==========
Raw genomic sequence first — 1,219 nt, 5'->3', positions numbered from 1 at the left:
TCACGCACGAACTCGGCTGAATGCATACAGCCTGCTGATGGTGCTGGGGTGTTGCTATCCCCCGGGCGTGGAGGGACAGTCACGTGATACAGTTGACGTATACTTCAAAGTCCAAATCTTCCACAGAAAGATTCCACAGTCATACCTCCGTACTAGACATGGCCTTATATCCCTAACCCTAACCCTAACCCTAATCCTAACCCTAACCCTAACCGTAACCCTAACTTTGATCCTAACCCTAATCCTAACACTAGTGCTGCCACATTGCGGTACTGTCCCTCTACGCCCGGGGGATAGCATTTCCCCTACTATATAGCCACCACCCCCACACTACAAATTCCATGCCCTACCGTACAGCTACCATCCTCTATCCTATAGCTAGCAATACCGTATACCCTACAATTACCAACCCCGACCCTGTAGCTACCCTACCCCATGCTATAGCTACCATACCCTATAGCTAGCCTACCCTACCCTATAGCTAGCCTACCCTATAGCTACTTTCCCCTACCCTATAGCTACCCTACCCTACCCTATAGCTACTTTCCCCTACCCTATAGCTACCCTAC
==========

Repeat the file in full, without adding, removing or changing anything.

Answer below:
Raw genomic sequence first — 1,219 nt, 5'->3', positions numbered from 1 at the left:
TCACGCACGAACTCGGCTGAATGCATACAGCCTGCTGATGGTGCTGGGGTGTTGCTATCCCCCGGGCGTGGAGGGACAGTCACGTGATACAGTTGACGTATACTTCAAAGTCCAAATCTTCCACAGAAAGATTCCACAGTCATACCTCCGTACTAGACATGGCCTTATATCCCTAACCCTAACCCTAACCCTAATCCTAACCCTAACCCTAACCGTAACCCTAACTTTGATCCTAACCCTAATCCTAACACTAGTGCTGCCACATTGCGGTACTGTCCCTCTACGCCCGGGGGATAGCATTTCCCCTACTATATAGCCACCACCCCCACACTACAAATTCCATGCCCTACCGTACAGCTACCATCCTCTATCCTATAGCTAGCAATACCGTATACCCTACAATTACCAACCCCGACCCTGTAGCTACCCTACCCCATGCTATAGCTACCATACCCTATAGCTAGCCTACCCTACCCTATAGCTAGCCTACCCTATAGCTACTTTCCCCTACCCTATAGCTACCCTACCCTACCCTATAGCTACTTTCCCCTACCCTATAGCTACCCTAC